Johnston on NHL: Crosby vs. Ovechkin for Hart

Sidney Crosby and Alex Ovechkin will renew their rivalry Thursday night. (Pablo Martinez Monsivais/AP)

It was only a few months ago that the Sid vs. Ovie debate seemed to have been put to rest for good.

Alex Ovechkin basically waved the white flag himself during a Feb. 7 trip to Pittsburgh when reporters asked him where he stood compared with Sidney Crosby.

“He’s way too up, I’m way too down,” he said. “Just have to catch him.”

That seemed like a longshot at best. Ovechkin’s long reign as the league’s most exciting player appeared to be over while Crosby had reaffirmed his status as the game’s best. The gap between the dueling faces of the NHL was greater than ever before.

So it is with more than a little surprise that we find ourselves in the waning days of the shortened season facing a familiar question: Sid or Ovie?

This time, reporters and fans are trying to determine which player should be awarded the Hart Trophy as league MVP.

The list of deserving candidates also includes the likes of Jonathan Toews, John Tavares, Ryan Getzlaf and Sergei Bobrovsky, but it is Ovechkin and Crosby that are currently driving the conversation — with a little help from their coaches.

To no one’s surprise, Adam Oates has already registered a public vote for his captain. But the Washington Capitals coach raised a few eyebrows when he stated that
Crosby’s time missed to injury should work against him.

Dan Bylsma, his counterpart in Pittsburgh, certainly took note.

“Adam Oates is the only person that I’ve heard who doesn’t think Sidney Crosby hasn’t done enough to deserve the Hart Trophy,” Bylsma told reporters on Wednesday.

Oates spoke out in support of Ovechkin after watching the flashy Russian score his 19th goal in 18 games — and league-leading 28th of the season — during
Tuesday’s 5-1 win over Toronto.

The man known as the Great 8 has been playing like a runaway train after stumbling out of the gate. No one has been able to slow him down for more than a month.
Despite the sluggish start, Oates believes his best player deserves to win the Hart Trophy for a third time.

“I’m obviously very biased about that,” he said. “My answer would be yeah, absolutely. Obviously Sidney Crosby is another candidate for sure. He had such a scoring lead. But I think you’ve got to factor in the fact that he’s missed a lot of games.

“But it’s not really for me to say though, it’s you guys.”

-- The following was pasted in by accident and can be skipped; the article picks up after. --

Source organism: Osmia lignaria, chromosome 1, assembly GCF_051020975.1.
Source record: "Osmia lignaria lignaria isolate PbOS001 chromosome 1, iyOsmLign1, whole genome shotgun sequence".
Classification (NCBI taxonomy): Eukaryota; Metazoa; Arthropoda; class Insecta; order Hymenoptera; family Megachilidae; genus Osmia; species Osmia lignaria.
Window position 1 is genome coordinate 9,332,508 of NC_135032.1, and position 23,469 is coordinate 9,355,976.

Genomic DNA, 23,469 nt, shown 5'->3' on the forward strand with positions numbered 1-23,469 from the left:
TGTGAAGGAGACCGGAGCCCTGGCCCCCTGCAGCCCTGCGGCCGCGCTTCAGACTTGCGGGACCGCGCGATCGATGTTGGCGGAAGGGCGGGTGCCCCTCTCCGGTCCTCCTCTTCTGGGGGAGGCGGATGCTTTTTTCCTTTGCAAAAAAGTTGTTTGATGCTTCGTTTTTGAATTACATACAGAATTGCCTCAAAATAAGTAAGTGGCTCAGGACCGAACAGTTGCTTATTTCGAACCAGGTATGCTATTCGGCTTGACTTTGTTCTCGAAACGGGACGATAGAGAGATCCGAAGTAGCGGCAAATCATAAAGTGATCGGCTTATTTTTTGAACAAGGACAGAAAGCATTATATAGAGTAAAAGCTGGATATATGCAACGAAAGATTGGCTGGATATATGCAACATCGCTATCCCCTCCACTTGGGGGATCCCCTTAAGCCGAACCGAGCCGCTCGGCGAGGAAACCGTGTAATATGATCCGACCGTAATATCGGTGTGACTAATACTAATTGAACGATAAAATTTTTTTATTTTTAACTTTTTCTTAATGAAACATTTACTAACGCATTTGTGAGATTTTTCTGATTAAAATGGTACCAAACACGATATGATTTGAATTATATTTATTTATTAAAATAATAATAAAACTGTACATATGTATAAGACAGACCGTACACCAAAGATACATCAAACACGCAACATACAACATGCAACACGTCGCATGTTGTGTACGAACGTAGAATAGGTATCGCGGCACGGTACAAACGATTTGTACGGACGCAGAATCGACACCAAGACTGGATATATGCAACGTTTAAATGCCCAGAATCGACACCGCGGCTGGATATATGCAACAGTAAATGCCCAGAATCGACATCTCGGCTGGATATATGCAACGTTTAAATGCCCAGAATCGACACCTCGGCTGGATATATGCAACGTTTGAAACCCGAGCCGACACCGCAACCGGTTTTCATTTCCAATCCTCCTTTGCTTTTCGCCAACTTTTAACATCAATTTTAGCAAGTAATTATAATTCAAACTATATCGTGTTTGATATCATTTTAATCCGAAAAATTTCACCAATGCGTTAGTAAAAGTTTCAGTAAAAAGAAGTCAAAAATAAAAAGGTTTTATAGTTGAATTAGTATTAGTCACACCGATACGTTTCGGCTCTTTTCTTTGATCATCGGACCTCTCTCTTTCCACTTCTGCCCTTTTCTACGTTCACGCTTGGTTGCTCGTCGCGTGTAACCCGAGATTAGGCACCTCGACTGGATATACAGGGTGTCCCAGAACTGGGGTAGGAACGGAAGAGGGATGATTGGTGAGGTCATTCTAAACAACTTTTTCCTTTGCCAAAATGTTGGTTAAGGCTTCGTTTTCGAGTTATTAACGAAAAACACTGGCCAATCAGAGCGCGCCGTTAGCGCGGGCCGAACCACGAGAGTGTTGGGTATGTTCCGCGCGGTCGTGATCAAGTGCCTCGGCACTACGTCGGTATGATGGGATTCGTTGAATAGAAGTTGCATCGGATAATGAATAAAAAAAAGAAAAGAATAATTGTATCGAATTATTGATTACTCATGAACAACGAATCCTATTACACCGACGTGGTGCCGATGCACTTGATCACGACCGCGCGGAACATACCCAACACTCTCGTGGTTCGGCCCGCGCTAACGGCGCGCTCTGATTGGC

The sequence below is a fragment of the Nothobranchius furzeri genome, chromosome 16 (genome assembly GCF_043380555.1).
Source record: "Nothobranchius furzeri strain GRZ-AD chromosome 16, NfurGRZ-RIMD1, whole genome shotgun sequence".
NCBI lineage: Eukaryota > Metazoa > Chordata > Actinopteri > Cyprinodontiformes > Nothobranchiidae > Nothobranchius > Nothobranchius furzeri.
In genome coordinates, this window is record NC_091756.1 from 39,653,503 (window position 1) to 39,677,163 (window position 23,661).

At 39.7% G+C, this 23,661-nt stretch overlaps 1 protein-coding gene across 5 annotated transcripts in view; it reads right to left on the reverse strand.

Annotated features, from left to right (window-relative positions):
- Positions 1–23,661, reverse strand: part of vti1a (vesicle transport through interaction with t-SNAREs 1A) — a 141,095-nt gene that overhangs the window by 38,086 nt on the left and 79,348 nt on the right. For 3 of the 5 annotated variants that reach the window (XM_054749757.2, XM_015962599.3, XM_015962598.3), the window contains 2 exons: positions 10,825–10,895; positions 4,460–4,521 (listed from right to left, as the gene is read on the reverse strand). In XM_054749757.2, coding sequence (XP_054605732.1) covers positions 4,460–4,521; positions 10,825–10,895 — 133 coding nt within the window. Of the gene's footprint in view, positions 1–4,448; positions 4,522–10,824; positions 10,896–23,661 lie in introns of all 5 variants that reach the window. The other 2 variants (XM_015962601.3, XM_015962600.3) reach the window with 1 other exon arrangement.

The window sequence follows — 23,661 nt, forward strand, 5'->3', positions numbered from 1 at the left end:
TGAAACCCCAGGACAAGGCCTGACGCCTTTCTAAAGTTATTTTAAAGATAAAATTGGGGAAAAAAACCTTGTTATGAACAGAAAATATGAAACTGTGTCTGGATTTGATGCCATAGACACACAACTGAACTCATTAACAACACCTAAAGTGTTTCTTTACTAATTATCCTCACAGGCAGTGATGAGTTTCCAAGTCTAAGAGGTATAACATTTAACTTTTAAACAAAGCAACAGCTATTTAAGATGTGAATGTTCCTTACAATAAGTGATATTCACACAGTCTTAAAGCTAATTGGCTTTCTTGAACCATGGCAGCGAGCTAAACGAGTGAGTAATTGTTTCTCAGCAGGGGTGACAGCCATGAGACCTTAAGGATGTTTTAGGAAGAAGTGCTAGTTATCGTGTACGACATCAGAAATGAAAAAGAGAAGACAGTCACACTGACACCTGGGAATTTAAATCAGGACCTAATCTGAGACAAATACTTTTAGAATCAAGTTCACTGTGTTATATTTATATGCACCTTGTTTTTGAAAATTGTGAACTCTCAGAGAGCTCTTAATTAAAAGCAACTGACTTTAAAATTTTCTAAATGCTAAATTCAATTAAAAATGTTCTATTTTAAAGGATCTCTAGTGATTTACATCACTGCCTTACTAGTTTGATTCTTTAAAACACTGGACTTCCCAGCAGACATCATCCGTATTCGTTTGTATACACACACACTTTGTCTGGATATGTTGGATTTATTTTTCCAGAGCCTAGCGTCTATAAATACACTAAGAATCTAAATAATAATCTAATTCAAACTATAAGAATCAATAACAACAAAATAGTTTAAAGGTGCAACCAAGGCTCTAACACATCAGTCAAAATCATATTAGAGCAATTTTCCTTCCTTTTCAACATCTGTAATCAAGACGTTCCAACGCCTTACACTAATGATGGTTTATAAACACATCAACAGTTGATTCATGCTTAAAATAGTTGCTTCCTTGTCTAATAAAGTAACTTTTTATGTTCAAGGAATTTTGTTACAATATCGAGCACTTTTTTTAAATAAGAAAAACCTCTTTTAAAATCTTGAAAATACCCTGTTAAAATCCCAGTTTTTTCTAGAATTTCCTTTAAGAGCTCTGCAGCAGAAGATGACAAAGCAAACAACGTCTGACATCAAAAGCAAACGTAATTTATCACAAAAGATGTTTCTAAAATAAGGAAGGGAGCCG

Voting will be conducted by members of the Professional Hockey Writers’ Association at the end of next week and the winner will be announced in June. The award itself is intended to recognize the “player judged most valuable to his team.”

Oates raised an interesting point about Crosby, who continued to lead the league scoring race despite missing his seventh game Wednesday after taking a puck to the face and suffering a broken jaw.

Over the last 40 years, only one skater has been awarded the Hart Trophy despite sitting out more than seven games that season: Mario Lemieux. The former Penguins star (and current owner) took home the MVP honours after playing 60 of 84 games in 1992-93 and 70 of 82 games in 1995-96.

Besides that, the award has been the exclusive property of those blessed with good health.

Simply put, it is tough to judge the precise value a player has to his team when he misses a chunk of the season. And what does it say when that team keeps winning as the Penguins have without Crosby?

Ovechkin has appeared in all 43 Capitals games so far this season.

Crosby, the Penguins captain, resumed skating this week and could return for the final few games of the regular season — possibly in time to secure the scoring title.

Entering play Wednesday, he remained three points up on Tampa Bay Lightning teammates Steven Stamkos and Martin St. Louis, and five ahead of Ovechkin.

Crosby’s points per game average of 1.56 is particularly impressive since he missed the majority of the previous two seasons with concussion and neck issues. He was considered a virtual shoo-in for the Hart Trophy until a slapshot from Brooks Orpik caught him directly in the mouth.

Now the race appears wide open.

Coming off seasons with 32 and 38 goals, it was reasonable to wonder if Ovechkin would ever again be the same dynamic player who burst into the league in 2005. He’s back. The Caps star is scoring at a pace that equates to almost 55 goals over a full season and has sparked his team’s climb to the top of the Southeast Division.

When it comes to the Hart Trophy, other candidates can’t be ruled out either. Here are four that this reporter is giving serious consideration along with Crosby and Ovechkin:

– Toews: The Chicago Blackhawks are well on their way to the Presidents’ Trophy in large part due to their captain. Toews does everything for this team. Among the NHL leaders in points, he wins 60 per cent of his faceoffs and plays a big role on the penalty kill and power play.

– Tavares: The fourth-year forward is on the verge of getting the Islanders back to the playoffs for the first time since 2007. Tavares leads the team with 24 goals and 42 points and plays nearly 21 minutes per night.

– Getzlaf: It’s been a major bounce-back year for the Anaheim Ducks captain, who has already surpassed his goal total from a year ago. Getzlaf is back to being a point per game player for a surprising Ducks team that is likely to take the Pacific Division crown.

– Bobrovsky: Arguably the biggest surprise in the entire league this season and a strong candidate for the Vezina Trophy as well. Bobrovsky has found a home in Columbus, where he’s posted a save percentage of .931 while keeping the Blue Jackets in the thick of the Western Conference playoff race.

For many voters, the final choice is likely to come down to Ovechkin and Crosby.

The NHL’s ever-present debate is alive after all.

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